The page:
If Democrats manage to keep their grip on the U.S. Senate in November’s midterm elections, it won’t have been all about the money — but their success with fundraising will have helped.
Through this year’s third quarter, Democratic candidates have an advantage in total money raised in nine out of the 10 Senate races that are rated as competitive by the nonpartisan Cook Political Report.
That’s shown in the below chart, which relies on filings to the Federal Election Commission as of an Oct. 15 deadline by the candidates’ principal campaign committees and their joint fundraising committees with their parties.
A number of the Democratic candidates in battleground states could have a fundraising edge because they are “incumbents who aren’t needing to jump over all the hurdles of running for office for the first time,” said Michael Beckel, research director at Issue One, a nonpartisan watchdog group that aims to reduce the influence of big money in politics.
Beckel said those Democrats likely have an advantage over their GOP opponents in terms of their established fundraising machines and name recognition. And in some of the other competitive races, the Republican incumbent is retiring — which can also motivate Democratic donors, as it’s generally easier to win an open seat than knock off an incumbent, he said.
Five of the 10 competitive contests feature Democratic incumbents (the races in Georgia, Arizona, Nevada, New Hampshire and Colorado), while just two involve GOP incumbents (Florida and Wisconsin), and three have no incumbent as a Republican senator is retiring (Pennsylvania, Ohio and North Carolina).
The Supreme Court’s Dobbs decision in June that overturned Roe v. Wade, the landmark 1973 case that established a constitutional right to an abortion, is also a factor in this year’s fundraising.
A NPR/PBS NewsHour/Marist poll in September found 22% of Americans cite abortion as their top voting issue, up from 18% in July. Inflation was the No. 1 issue in that survey, with 30% of respondents pointing to high prices.
“The issue of reproductive rights has motivated a lot of Democratic voters and a lot of Democratic donors,” Beckel told MarketWatch in an interview last month. “There’s a very strong fundraising appeal happening in the wake of this Supreme Court decision.”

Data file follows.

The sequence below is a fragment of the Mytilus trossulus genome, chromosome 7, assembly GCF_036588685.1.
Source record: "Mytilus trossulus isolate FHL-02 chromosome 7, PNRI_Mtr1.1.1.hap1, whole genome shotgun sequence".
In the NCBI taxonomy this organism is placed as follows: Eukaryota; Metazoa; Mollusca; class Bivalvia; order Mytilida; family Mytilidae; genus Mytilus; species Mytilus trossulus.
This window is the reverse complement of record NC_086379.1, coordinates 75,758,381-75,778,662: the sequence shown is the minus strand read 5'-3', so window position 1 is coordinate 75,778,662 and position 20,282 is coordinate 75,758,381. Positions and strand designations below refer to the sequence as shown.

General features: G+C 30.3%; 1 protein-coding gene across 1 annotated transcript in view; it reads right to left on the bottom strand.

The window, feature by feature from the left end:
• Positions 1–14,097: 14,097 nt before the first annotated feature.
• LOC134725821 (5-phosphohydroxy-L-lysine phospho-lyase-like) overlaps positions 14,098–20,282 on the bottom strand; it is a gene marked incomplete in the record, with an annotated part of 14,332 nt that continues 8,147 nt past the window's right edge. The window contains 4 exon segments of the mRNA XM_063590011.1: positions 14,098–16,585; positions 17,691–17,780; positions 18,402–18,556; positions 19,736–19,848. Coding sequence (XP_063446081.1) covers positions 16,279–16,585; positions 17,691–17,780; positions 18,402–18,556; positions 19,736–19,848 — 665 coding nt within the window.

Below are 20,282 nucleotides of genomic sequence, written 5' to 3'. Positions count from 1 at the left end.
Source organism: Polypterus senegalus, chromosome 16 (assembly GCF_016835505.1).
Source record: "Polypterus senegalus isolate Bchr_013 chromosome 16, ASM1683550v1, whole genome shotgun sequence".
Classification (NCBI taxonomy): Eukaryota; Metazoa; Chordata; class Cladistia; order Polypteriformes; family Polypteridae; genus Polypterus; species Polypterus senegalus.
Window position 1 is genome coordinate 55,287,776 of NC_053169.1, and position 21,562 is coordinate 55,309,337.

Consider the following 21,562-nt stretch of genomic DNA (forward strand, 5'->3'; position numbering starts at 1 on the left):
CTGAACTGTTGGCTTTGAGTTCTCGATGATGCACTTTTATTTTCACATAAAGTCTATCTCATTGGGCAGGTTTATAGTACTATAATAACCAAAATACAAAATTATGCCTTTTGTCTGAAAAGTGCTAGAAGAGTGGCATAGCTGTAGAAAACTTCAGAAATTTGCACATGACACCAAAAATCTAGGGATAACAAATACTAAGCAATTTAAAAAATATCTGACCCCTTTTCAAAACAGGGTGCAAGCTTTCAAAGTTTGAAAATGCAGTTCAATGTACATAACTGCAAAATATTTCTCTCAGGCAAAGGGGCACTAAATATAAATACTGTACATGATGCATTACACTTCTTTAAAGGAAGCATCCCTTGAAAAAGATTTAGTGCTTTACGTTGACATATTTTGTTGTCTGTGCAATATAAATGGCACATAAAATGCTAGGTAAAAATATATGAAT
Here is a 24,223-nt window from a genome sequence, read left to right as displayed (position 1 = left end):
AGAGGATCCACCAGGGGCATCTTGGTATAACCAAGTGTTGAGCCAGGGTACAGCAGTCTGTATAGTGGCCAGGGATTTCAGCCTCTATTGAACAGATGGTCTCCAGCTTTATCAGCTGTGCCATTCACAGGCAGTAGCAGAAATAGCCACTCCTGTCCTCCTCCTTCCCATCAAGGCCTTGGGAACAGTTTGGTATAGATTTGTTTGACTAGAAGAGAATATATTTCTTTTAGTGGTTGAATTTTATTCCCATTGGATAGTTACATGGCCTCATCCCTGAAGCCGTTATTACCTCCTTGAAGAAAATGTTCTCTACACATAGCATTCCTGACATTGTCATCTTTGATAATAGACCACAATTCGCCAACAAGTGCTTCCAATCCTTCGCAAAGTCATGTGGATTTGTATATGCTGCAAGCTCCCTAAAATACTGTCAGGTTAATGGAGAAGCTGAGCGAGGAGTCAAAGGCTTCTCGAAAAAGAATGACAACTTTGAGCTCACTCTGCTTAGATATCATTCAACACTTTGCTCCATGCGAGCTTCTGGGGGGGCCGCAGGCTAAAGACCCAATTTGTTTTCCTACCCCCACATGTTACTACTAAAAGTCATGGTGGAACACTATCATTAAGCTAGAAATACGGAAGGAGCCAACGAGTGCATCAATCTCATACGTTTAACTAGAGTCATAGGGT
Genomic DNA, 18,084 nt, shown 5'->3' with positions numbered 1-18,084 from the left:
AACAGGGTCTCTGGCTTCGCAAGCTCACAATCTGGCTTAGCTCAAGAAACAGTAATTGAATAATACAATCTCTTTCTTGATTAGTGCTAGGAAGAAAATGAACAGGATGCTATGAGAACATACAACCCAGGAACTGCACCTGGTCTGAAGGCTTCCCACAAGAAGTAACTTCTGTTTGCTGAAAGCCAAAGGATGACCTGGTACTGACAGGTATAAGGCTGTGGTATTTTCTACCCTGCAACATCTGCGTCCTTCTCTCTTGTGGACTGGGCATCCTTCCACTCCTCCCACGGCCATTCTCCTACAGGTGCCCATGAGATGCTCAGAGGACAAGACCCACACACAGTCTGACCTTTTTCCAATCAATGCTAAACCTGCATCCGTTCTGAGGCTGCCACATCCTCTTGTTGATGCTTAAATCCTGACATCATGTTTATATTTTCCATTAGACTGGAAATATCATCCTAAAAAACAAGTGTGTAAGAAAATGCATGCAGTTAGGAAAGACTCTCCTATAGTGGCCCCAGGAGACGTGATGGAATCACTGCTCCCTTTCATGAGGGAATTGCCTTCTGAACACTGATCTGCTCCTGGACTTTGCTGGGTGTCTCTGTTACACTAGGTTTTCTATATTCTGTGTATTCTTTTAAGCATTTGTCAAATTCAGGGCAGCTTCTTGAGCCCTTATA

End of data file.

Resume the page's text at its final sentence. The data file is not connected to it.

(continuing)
Democratic campaigns are “trying to capitalize on that energy and motivate people to both turn out to vote and turn out to open their wallets to give them more campaign cash,” the Issue One expert said.
In order to codify Roe into law, Democrats would need to secure 60 votes due to Senate rules, with some of those votes potentially coming from Republican senators who sometimes buck their party. But Beckel said regardless of how many seats Senate Democrats control, if they’re in a majority, they’ll be able to do more on the issue of abortion than if they’re in the minority.
Democrats currently run the 50-50 Senate only because Vice President Kamala Harris can cast tiebreaking votes.
In a speech on Tuesday, President Joe Biden talked up his party’s support for abortion rights, as Republicans continue to seize on raging U.S. inflation in their campaigns. Biden promised that if Democrats maintain their control of Congress in the midterm elections, then the first bill that he sends to U.S. lawmakers in the next session will aim to codify abortion rights.
While individual Democrats have largely outraised Republicans in the competitive Senate races, some key national Republican committees are faring better in attracting donations than their Democratic counterparts, as shown in the chart above.
Other Republican-affiliated players also are stepping in to help GOP candidates, whether it’s billionaire Peter Thiel or One Nation, a so-called dark money group that doesn’t disclose its donors. That helps make the money from principal campaign committees and joint committees merely one part of the puzzle.
“One of the realities in the post-Citizens United world is it’s gotten harder to keep track of total spending, because there are so many different vehicles that have so many different reporting requirements,” said Beckel, referring to a 2010 Supreme Court ruling in Citizens United v. Federal Election Commission that struck down a ban on political spending by corporations.
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He noted a recent Wesleyan Media Project report relied on data on advertising spending to shed some light on the battle for Senate control.
That Sept. 8 report says the top five advertisers on broadcast TV in the prior month have been Democratic Senate candidates, indicating that those politicians have plenty of cash, while Republican Senate candidates “have been relying on the National Republican Senatorial Committee and One Nation — a group organized as a 501c — to support their campaigns on the air.”
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